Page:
It was scheduled to be a simple scenic adventure with four of my comedian friends; a “three hour tour” at the most. (Shades of Gilligan’s Island)
It ended up being 12 hours of “Lost in the Wilderness”
Over the next several posts I will tell the story and the lessons learned on the adventure. Enjoy the first installment.
The original plan was to ride ATVs over Tin Cup Pass near Buena Vista Colorado, have lunch at a little restaurant on the other side of the mountain and ride back.
It was a beautiful ride. Near the top of the pass a deer fed within yards of us, and the scenery was spectacular.
We met a fellow adventurer who took a picture of our little group, not knowing that this could have been the last time we would ever be seen. We would soon disappear.
The sky to the west began to darken so we decided it might be a better idea to start back down the mountain. It is never a good idea to be caught above tree line in a thunderstorm.
When we got to the tree line, the weather seemed more promising so I suggested we take a little hike up through the forest to a beautiful high mountain canyon. The hike took a little over an hour.
Though my flat-lander friends were winded, I managed to convince them to take a different route back to where our ATVs were parked. Rather than go back on the same boring trail, why not make a circle, climb over a saddle in the mountains and make our way down another drainage that would lead us right back where we started.
As we took a short rest I told my companions that we had three options:
- Return the way we came… Boring
- They could return the way we came and I would try to beat them back by taking the circular route… Stupid – (more about this in a later post)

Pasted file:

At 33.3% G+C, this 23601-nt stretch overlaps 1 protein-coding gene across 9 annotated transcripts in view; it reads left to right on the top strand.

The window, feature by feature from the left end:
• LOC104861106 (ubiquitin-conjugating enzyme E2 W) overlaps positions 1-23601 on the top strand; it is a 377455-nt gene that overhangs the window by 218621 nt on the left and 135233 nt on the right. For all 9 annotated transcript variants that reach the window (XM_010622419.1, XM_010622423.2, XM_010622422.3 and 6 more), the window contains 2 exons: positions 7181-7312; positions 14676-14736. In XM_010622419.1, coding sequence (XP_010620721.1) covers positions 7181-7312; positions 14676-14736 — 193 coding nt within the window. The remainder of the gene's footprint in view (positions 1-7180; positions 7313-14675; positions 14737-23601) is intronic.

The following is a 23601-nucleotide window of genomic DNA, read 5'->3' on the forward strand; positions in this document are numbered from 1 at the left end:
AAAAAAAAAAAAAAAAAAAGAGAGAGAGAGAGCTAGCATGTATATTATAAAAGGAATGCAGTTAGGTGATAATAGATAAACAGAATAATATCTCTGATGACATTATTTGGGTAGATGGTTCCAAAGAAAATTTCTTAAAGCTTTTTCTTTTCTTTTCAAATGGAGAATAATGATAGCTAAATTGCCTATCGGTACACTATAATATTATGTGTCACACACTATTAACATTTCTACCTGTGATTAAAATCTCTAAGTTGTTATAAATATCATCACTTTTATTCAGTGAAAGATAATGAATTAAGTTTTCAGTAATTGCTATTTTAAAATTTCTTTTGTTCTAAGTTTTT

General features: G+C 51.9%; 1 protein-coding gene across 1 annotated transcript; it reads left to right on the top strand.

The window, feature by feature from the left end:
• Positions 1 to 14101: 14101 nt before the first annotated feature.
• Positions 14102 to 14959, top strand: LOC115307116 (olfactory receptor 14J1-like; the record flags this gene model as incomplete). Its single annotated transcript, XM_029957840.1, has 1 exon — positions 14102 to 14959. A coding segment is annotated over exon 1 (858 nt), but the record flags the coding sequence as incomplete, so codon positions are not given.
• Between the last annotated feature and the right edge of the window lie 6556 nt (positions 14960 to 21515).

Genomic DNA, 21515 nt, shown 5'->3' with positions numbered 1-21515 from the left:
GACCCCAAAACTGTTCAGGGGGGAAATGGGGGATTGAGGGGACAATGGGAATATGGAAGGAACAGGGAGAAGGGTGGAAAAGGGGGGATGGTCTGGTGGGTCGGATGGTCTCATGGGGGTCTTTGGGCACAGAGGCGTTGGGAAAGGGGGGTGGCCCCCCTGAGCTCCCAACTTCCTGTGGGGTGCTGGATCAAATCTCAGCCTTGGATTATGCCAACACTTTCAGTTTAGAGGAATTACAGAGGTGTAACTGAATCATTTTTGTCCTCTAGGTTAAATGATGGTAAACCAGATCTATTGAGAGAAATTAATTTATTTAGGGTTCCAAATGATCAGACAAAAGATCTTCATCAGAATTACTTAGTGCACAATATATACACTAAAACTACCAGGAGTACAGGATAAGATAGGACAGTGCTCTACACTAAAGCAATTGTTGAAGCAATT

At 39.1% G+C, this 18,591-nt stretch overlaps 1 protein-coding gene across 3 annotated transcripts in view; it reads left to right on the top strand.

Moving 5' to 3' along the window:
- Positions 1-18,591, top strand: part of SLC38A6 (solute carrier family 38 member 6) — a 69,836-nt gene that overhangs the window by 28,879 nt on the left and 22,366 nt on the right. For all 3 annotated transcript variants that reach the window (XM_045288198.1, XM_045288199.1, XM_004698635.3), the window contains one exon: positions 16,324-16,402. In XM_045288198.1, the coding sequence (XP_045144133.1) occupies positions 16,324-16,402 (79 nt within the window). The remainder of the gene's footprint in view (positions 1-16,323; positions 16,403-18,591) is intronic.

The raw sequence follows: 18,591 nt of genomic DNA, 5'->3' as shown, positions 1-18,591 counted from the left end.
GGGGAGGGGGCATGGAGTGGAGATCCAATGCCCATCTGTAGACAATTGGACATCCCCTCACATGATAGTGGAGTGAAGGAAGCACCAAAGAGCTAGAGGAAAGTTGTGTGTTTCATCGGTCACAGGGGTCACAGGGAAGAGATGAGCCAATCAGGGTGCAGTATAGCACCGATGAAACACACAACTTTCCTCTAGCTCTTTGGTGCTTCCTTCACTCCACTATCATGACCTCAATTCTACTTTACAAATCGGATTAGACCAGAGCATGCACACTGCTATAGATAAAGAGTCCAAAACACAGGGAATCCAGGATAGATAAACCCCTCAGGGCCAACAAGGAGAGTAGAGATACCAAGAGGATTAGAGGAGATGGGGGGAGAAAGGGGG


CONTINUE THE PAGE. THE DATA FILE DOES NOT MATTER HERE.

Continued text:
- All of us try the adventurous route together… With a good leader this would have been a wonderful option.
Here is the first lesson I learned that day:
Pride cometh before a fall.
As a young man I guided canoe trips in the wilderness boundary areas of Minnesota. Over the years I have taken survival courses, hunted and hiked miles deep in the mountains, in remote country where there are no trails. I was proud!
I have NEVER been lost!
All of that changed on this day. My pride made me want to impress my friends, and over confidence in my skills actually caused me to ignore all the signs that we were going the wrong direction. Pride made me press on when we should have turned and taken the boring (safe) way back.
Pride kept me from preparing for the worst.
With the exception of Tim Hawkins, none of us had rain gear. We were only wearing jackets because my wise wife insisted we take them. If the storms had come that day we would have experienced much more than wet, cold and adventure.
Our lives would have been in danger. Hypothermia along with his sister Hysteria, lurk in the high country and they can kill. I knew all of this. But rather than be careful and safe, I was proud.
It’s in the Bible, friends!
“Pride comes before a fall.” Proverbs 16:18
The Message paraphrases it this way. “First pride, then the crash— the bigger the ego, the harder the fall.”
More about the ego and the crash in the next blog post. In the meantime please know that none of us know it all. The illusion of being in control is just that… an illusion. Humility is recognizing our own limitations and trusting the ONE who IS in control.
…To be continued.[reminder]